Catfish on the ice before Game 6 of the Stanley Cup finals. (Christopher Hanewinckel/USA TODAY Sports)

Fans took to the streets of Pittsburgh to celebrate the Penguins’ second consecutive Stanley Cup title on Sunday night, and a few of them brought catfish, which became a symbol of the runner-up Predators’ improbable postseason run. In a tradition that dates from 2003, Nashville supporters tossed catfish onto the ice during the playoffs, and sometimes went to great lengths to smuggle the fish into the arena.

Rather than waving the seafood around in revelry like a smelly, guts-filled Terrible Towel, or, I don’t know, stomping on the bottom feeders, more than one Penguins fan was pictured devouring a raw, bloody catfish during Sunday’s celebration. Look, I get it. Deep-frying those bad boys or firing up an electric grill in the middle of a large crowd would’ve been dangerous, but besides being absolutely disgusting, consuming raw catfish doesn’t seem like the safest idea. When was the last time you saw catfish on a sushi menu?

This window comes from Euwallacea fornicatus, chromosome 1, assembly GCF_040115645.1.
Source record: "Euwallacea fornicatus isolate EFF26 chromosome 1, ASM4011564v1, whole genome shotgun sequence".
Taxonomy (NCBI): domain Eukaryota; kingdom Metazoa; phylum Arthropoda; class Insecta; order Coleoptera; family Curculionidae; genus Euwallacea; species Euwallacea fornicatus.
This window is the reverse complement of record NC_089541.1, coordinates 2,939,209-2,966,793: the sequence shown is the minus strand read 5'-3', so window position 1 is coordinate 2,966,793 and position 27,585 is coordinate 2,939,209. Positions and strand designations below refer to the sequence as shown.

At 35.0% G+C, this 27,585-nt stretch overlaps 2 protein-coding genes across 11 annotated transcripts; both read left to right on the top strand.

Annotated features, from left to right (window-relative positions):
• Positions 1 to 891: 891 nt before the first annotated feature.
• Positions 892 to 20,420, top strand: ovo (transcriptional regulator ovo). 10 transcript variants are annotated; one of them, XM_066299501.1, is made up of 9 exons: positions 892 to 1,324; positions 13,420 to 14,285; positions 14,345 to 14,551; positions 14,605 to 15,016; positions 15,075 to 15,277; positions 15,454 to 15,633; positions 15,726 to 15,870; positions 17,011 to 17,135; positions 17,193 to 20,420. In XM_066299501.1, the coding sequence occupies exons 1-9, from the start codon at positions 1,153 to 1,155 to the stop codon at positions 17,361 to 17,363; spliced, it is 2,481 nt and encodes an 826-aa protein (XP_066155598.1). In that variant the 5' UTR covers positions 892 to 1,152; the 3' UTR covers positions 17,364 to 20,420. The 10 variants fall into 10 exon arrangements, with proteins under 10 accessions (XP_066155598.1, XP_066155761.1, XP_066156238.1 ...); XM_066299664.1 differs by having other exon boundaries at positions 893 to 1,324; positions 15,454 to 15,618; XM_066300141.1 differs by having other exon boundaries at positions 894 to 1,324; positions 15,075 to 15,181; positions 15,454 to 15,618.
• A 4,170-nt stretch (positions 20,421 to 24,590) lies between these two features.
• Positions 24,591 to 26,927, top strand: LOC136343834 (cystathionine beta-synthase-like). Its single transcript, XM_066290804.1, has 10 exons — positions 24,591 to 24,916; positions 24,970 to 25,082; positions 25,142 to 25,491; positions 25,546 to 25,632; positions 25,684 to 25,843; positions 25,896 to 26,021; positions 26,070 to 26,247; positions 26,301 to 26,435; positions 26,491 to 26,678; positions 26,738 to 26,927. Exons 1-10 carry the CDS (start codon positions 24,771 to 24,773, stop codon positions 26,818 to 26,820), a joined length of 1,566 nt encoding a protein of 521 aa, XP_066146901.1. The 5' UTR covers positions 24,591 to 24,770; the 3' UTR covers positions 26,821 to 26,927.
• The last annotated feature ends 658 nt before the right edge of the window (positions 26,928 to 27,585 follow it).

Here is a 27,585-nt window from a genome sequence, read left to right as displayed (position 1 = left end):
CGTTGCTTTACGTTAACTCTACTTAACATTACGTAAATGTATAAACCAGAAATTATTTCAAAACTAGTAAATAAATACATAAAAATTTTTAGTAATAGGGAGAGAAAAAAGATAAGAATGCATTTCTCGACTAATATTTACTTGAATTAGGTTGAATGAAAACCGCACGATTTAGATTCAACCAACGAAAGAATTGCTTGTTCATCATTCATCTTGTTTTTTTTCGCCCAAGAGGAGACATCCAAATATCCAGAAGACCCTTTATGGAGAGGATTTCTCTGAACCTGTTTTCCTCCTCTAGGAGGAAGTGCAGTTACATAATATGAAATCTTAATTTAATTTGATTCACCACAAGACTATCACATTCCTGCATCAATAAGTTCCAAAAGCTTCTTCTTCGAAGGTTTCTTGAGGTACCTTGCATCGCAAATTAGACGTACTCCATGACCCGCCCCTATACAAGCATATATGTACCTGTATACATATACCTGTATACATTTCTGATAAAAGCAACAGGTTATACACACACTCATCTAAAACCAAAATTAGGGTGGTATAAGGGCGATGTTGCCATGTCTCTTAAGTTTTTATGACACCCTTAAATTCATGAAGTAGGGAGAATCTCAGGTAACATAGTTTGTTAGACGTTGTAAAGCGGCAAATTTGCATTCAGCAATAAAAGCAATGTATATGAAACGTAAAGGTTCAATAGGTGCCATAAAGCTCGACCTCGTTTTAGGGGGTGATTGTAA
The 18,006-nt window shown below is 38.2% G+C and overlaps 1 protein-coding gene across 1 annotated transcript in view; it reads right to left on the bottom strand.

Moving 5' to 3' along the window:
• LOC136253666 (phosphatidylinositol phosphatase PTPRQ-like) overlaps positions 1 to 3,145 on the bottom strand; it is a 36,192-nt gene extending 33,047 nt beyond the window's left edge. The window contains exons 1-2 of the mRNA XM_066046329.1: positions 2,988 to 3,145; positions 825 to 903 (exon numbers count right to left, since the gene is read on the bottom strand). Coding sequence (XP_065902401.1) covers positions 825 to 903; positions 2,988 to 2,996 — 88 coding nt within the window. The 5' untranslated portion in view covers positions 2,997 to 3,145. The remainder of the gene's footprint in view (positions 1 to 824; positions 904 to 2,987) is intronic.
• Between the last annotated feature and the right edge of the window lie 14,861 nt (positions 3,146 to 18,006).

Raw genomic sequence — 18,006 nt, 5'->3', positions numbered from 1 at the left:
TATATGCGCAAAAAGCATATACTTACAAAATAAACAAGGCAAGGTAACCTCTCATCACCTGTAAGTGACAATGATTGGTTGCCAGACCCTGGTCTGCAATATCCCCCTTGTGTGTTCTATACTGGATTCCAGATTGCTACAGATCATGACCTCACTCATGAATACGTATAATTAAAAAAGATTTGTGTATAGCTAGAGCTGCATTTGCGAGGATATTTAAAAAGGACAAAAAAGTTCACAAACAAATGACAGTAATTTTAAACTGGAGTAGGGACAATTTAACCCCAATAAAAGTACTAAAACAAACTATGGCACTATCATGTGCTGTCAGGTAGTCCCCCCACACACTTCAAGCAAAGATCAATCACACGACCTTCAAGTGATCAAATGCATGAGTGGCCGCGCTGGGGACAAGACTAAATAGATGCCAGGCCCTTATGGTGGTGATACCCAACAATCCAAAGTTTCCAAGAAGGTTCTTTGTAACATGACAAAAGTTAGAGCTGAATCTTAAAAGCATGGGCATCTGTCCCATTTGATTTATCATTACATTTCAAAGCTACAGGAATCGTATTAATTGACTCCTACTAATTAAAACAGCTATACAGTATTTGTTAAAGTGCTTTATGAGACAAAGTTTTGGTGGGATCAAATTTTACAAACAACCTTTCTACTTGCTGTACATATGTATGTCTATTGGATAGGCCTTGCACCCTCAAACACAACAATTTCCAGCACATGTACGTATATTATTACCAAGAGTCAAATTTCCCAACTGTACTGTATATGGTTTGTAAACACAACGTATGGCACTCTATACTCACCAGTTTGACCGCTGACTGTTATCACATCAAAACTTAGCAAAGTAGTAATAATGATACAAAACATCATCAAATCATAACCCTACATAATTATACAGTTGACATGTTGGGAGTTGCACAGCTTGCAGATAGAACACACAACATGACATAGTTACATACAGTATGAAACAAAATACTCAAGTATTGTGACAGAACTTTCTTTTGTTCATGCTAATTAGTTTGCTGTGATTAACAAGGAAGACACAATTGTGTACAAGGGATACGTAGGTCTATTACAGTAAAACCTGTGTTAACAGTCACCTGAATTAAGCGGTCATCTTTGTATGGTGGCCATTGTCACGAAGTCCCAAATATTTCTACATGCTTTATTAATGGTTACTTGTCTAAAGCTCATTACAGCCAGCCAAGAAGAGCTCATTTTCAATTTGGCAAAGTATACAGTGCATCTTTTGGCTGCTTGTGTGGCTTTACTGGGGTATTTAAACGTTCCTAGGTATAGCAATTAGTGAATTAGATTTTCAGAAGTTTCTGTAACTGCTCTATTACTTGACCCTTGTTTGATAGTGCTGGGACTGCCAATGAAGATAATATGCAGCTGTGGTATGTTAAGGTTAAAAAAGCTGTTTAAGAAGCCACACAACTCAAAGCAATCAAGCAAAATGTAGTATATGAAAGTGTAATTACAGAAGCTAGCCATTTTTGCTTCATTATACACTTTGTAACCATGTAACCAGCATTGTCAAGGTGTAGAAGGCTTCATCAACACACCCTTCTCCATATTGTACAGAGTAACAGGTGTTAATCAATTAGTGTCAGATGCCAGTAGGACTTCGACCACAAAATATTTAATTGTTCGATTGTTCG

Warning: The images below might spoil your appetite.

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(Update: Brian Batko of the Pittsburgh Post-Gazette caught up with one of the catfish eaters, AJ Alleyne, and it turns out he’s actually a Flyers fan. It’s been a banner postseason for Flyers fans getting noticed while masquerading as fans of other teams.)

Congrats, Penguins (and Flyers) fans. Hope you didn’t get salmonella.

We go live to Pittsburgh where they're eating catfish

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Thanks to Deadspin for sharing.